But sometimes they aren't the best way to look at something. Most maps give you a look at an effect measured by area, not by person. Sometimes that's good. Often it's distorting.
After the 2000 election I kept seeing maps like this, and invariably some Rightist would crow about how such a vast majority of America was red, as if square miles counted or elections were a tool for determining the opinion of parcels of land instead of citizens.
Here's a Lefist version of the same error.
The Daily Beast | Michael Keller & Allison Yarrow | The Geography of Abortion AccessThe problem with this is that it's essentially indistinguishable from a population density map. You could relabel this "distance people must travel to get to ______" and virtually anything with about 500 to 1000 locations in the US would fit in that blank.
Four decades after Roe v. Wade, the U.S. has 724 remaining abortion clinics. From the dearth of clinics through the country’s center to the states requiring in-person counseling, see some of the findings from our abortion map.
The Panhandle-Dakotas Divide
The clearest trend on the map is the dearth of clinics through the center of the country—from northern Texas through Kansas, Nebraska, South Dakota, Wyoming, and North Dakota. Roughly 400,000 women of reproductive age (between 15 and 44) live more than 150 miles from the closest clinic in this region. The county farthest away from an abortion clinic is Divide, N.D. All of these states except
And that's how it should be. You know why there's a great big gap in the western Dakotas? Because nobody lives there. What do you want this map to look like, if not this? Should clinics be placed on a uniform cartesian grid? That would be insane.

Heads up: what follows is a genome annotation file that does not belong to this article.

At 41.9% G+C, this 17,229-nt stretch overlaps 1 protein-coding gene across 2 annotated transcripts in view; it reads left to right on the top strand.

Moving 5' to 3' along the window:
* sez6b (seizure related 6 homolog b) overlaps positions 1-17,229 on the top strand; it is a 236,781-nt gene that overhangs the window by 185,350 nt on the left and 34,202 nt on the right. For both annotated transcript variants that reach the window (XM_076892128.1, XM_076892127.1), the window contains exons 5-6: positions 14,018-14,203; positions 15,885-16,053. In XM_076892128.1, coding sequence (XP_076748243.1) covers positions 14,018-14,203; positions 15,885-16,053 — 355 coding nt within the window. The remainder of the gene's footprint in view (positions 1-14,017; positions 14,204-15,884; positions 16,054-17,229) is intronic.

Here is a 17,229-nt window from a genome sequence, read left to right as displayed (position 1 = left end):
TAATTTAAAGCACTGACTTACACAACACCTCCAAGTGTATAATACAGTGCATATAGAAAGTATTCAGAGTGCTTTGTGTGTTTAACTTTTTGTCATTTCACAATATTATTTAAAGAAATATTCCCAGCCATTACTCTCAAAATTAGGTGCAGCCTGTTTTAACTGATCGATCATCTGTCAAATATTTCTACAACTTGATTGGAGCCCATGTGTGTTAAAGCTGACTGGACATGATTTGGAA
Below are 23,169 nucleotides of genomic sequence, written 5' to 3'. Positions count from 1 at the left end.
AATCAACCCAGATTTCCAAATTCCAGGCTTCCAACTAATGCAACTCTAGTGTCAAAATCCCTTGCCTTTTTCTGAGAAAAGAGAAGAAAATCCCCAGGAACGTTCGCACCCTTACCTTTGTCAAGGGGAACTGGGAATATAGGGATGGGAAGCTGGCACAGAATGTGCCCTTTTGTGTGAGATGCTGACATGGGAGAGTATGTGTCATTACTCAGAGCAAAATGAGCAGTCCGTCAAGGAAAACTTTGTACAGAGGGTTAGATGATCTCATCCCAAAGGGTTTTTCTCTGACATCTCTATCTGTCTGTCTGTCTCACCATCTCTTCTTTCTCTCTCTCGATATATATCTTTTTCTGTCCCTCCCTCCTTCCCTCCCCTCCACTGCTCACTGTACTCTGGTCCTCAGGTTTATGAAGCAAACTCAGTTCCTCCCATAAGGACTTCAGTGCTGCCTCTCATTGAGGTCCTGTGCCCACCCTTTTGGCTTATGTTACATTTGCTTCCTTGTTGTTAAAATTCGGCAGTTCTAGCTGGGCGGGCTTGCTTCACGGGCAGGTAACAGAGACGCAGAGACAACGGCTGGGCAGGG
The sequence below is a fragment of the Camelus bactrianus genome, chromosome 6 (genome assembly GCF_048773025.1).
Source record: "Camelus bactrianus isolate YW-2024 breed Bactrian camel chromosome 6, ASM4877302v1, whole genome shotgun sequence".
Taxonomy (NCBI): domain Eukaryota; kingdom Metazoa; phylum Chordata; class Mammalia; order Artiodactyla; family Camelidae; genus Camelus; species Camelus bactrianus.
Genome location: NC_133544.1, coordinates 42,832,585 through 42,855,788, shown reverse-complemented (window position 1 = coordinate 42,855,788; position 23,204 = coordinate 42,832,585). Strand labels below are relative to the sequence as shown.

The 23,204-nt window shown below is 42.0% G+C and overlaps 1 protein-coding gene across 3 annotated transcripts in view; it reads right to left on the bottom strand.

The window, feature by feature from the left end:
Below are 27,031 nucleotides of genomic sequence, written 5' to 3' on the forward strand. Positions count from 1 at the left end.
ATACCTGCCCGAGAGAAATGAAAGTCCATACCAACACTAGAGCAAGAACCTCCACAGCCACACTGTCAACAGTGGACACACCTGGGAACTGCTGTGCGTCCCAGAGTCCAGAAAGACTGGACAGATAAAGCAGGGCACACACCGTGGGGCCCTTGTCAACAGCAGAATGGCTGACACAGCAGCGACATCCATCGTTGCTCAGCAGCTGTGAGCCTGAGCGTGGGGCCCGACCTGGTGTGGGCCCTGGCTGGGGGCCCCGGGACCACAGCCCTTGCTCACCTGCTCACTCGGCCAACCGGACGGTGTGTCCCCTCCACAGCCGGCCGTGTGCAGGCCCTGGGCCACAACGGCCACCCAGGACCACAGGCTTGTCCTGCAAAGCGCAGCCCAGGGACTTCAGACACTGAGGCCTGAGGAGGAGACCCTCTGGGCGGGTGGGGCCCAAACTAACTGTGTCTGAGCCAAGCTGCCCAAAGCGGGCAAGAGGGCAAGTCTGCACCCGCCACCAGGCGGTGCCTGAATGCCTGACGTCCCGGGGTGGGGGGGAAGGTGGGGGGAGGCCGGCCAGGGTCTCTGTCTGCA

This either needs to be re-done as a cartogram, or not done at all, because as is it provides negative information.
Site placement is a hard problem. Literally, it is computationally impossible to find optimal solutions for many types of problems. But there are numerous techniques for very good approximations. I would be far more interested in this as a piece of work if Keller, Yarrow, or whoever actually coded this took the effort to compute an ideal placement of abortion clinics based on population data and then compared it to the actual placement, rather than just giving me this population density proxy.
As is often the case, Randall Munroe has already made this point better than I can.
PS 400,000 women sounds like a lot, but there are over 61,000,000 women in that age range, so we're talking about less than three quarters of one percent of reproductive-age women. Add in the data point that less than half of women think "abortion should be generally available" (and probably much less than half in the low density/rural parts of the country we're talking about here) and this looks like a non-finding to me.
PPS The Bastiat Institute shows you how that first map really ought to look:
(Although this is for 2012, not 2000, the principle stands.)